Urban governance was an instrument of capitalism that continually served the interests of the elites. Facilitating circulation and consumption ranked high on their agenda. Fear of revolution and the many uprisings that had taken place since 1789 also dictated the measures ultimately taken by the municipality, and eventually led to a spatial division of labor that inscribed social classes legibly across urban space. In 1860, the belt of villages and industrial enclaves surrounding Paris was incorporated into the city. While the elegant areas in the west and in the center were lavishly funded and embellished, thanks to laws somewhat similar to eminent domain, the under-serviced outskirts became increasingly class-specific. Annexation thus divided the city into a high-end western part, carpeted by sumptuous parks and crisscrossed by elegant arteries, and a working-class east, both encircled by a drab, impoverished periphery. Urbanism was one of the many forms taken by what was a de facto class war that transformed the city’s social and political topography and contributed to social polarization.



T21: Where does your book fit in the field?

EdCM: My book is deeply indebted to the incisive work of Henri Lefevre and like-minded scholars who reject essentialist conceptions of urban space as neutral and self-contained. Rather than taking urban networks as given, it is imperative to understand how they were socialized, that is, used, misused, interpreted, and transgressed by different groups. These thinkers also call into question the interested nature of representations which, in the case of architectural history, consists of plans, drawings, documents, and photographs of buildings that enable them to study the past. These are not value-free, however, nor do they give voice to all of Paris’s social groups and diverse cultural backgrounds. To capture those viewpoints, one must look at other sources, newspapers, memoirs, novels, and visual urban culture.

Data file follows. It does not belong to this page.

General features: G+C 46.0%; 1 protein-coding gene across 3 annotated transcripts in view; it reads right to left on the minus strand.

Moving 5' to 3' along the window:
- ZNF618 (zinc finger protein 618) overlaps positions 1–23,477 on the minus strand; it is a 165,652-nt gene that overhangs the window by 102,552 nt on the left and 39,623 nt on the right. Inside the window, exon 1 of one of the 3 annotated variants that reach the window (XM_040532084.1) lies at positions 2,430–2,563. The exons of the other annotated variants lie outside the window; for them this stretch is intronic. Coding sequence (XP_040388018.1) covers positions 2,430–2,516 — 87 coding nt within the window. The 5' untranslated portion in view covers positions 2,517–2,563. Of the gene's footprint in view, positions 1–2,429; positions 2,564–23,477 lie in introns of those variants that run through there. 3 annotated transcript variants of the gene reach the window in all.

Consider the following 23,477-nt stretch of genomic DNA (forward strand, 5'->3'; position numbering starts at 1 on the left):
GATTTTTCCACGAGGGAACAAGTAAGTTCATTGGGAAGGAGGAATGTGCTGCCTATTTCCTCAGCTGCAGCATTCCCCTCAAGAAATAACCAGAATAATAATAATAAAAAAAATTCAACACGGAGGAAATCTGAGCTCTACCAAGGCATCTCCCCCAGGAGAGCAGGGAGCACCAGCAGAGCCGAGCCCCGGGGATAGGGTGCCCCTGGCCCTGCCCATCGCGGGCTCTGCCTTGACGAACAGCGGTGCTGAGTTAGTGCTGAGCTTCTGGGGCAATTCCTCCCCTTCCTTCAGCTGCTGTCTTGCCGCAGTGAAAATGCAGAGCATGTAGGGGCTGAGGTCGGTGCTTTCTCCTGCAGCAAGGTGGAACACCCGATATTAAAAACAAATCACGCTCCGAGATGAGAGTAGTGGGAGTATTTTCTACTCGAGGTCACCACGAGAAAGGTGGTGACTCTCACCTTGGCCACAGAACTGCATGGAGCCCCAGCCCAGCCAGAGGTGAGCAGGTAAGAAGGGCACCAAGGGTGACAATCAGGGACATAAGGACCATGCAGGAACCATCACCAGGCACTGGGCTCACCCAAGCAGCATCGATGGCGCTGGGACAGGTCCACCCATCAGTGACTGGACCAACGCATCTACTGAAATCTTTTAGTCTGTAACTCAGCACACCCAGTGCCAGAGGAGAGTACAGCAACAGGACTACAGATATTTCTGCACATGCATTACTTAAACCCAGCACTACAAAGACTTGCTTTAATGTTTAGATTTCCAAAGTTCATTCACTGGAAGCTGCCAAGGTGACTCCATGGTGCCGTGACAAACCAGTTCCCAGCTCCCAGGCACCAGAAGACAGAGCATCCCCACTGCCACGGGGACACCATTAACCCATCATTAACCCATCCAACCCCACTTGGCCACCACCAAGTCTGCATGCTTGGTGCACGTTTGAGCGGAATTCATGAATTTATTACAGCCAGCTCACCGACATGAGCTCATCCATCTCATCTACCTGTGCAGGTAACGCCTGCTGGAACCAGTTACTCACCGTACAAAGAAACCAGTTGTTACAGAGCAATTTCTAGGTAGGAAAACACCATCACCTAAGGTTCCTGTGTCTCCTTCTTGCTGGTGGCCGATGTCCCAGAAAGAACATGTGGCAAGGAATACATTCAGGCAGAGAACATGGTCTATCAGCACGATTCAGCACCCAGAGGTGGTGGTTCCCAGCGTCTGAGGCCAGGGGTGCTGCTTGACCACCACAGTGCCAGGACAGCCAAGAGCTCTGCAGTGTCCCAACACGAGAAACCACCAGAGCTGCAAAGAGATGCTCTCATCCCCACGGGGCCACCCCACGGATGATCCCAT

Urban geography is another scholarly discipline that inspires my work. Now that our capitals are reliant on a global division of labor, they are surrounded by new peripheries teeming with migrants, the fruit of an aggressive late capitalism in search of cheap labor. Decaying inner cities are quickly giving way to elegant areas of residence and leisure and have become major sources of profit. Along with rising income inequality, today’s influx of refugees and illegal immigrants have helped us see the lacunae in our views of nineteenth-century Paris, a city that was equally diverse, plagued by urban fractures, spatial segregation, and by a degree of immiseration that affected three quarters of the city’s residents. The legal and financial instruments devised to implement gentrification without social sustainability force the more vulnerable part of the urban population to areas devoid of proper housing or infrastructure. None of these problems follow unproblematically from the past, according to a simplistic determinism: they are also the fruit of new developments, from deregulation to service industries. Nevertheless, the past resonates, a powerful reminder of the fragility of democracy and the ever-evolving forms taken to undermine it.


Esther da Costa Meyer is Professor emerita of modern architecture in the Department of Art and Archaeology, Princeton University, and Visiting Professor at the Yale School of Architecture. Born in Brazil, she earned her Ph.D at Yale, and has published on architecture, design, gender, and urban history.